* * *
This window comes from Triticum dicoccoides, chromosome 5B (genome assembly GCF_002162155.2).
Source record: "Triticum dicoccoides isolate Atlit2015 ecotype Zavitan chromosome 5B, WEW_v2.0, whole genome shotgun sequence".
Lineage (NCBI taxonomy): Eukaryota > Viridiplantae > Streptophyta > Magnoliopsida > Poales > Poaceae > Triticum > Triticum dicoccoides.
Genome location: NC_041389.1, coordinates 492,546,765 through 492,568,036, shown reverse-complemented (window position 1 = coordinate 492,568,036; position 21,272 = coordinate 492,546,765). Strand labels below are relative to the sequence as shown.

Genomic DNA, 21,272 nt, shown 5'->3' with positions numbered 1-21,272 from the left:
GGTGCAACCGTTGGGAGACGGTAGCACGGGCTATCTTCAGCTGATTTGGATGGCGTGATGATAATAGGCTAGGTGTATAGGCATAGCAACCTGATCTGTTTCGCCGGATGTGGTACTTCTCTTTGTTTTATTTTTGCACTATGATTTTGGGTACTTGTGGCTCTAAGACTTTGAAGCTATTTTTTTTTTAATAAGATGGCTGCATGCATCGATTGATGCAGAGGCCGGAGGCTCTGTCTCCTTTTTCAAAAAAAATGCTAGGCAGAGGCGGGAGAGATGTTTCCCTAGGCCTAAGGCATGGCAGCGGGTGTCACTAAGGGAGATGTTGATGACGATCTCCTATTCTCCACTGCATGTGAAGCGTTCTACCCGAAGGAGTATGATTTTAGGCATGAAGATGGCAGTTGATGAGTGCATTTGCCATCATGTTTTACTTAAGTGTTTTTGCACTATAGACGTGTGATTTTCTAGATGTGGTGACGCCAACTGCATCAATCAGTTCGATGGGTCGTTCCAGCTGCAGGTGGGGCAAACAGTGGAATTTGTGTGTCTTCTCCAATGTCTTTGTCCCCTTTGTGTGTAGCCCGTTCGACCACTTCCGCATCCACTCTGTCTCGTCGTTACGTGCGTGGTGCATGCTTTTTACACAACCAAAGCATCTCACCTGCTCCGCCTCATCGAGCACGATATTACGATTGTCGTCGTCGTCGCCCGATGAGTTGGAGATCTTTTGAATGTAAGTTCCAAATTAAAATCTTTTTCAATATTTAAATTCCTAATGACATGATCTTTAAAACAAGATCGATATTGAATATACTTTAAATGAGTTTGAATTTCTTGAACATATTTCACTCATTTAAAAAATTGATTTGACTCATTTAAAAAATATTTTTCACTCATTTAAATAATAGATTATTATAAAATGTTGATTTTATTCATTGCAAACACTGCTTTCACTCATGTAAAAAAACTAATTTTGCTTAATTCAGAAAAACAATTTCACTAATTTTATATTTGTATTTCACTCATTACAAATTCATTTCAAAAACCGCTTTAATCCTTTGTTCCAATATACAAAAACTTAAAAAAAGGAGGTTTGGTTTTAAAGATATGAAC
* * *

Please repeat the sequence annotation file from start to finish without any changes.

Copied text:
This window comes from Triticum dicoccoides, chromosome 5B (genome assembly GCF_002162155.2).
Source record: "Triticum dicoccoides isolate Atlit2015 ecotype Zavitan chromosome 5B, WEW_v2.0, whole genome shotgun sequence".
Lineage (NCBI taxonomy): Eukaryota > Viridiplantae > Streptophyta > Magnoliopsida > Poales > Poaceae > Triticum > Triticum dicoccoides.
Genome location: NC_041389.1, coordinates 492,546,765 through 492,568,036, shown reverse-complemented (window position 1 = coordinate 492,568,036; position 21,272 = coordinate 492,546,765). Strand labels below are relative to the sequence as shown.

Genomic DNA, 21,272 nt, shown 5'->3' with positions numbered 1-21,272 from the left:
GGTGCAACCGTTGGGAGACGGTAGCACGGGCTATCTTCAGCTGATTTGGATGGCGTGATGATAATAGGCTAGGTGTATAGGCATAGCAACCTGATCTGTTTCGCCGGATGTGGTACTTCTCTTTGTTTTATTTTTGCACTATGATTTTGGGTACTTGTGGCTCTAAGACTTTGAAGCTATTTTTTTTTTAATAAGATGGCTGCATGCATCGATTGATGCAGAGGCCGGAGGCTCTGTCTCCTTTTTCAAAAAAAATGCTAGGCAGAGGCGGGAGAGATGTTTCCCTAGGCCTAAGGCATGGCAGCGGGTGTCACTAAGGGAGATGTTGATGACGATCTCCTATTCTCCACTGCATGTGAAGCGTTCTACCCGAAGGAGTATGATTTTAGGCATGAAGATGGCAGTTGATGAGTGCATTTGCCATCATGTTTTACTTAAGTGTTTTTGCACTATAGACGTGTGATTTTCTAGATGTGGTGACGCCAACTGCATCAATCAGTTCGATGGGTCGTTCCAGCTGCAGGTGGGGCAAACAGTGGAATTTGTGTGTCTTCTCCAATGTCTTTGTCCCCTTTGTGTGTAGCCCGTTCGACCACTTCCGCATCCACTCTGTCTCGTCGTTACGTGCGTGGTGCATGCTTTTTACACAACCAAAGCATCTCACCTGCTCCGCCTCATCGAGCACGATATTACGATTGTCGTCGTCGTCGCCCGATGAGTTGGAGATCTTTTGAATGTAAGTTCCAAATTAAAATCTTTTTCAATATTTAAATTCCTAATGACATGATCTTTAAAACAAGATCGATATTGAATATACTTTAAATGAGTTTGAATTTCTTGAACATATTTCACTCATTTAAAAAATTGATTTGACTCATTTAAAAAATATTTTTCACTCATTTAAATAATAGATTATTATAAAATGTTGATTTTATTCATTGCAAACACTGCTTTCACTCATGTAAAAAAACTAATTTTGCTTAATTCAGAAAAACAATTTCACTAATTTTATATTTGTATTTCACTCATTACAAATTCATTTCAAAAACCGCTTTAATCCTTTGTTCCAATATACAAAAACTTAAAAAAAGGAGGTTTGGTTTTAAAGATATGAAC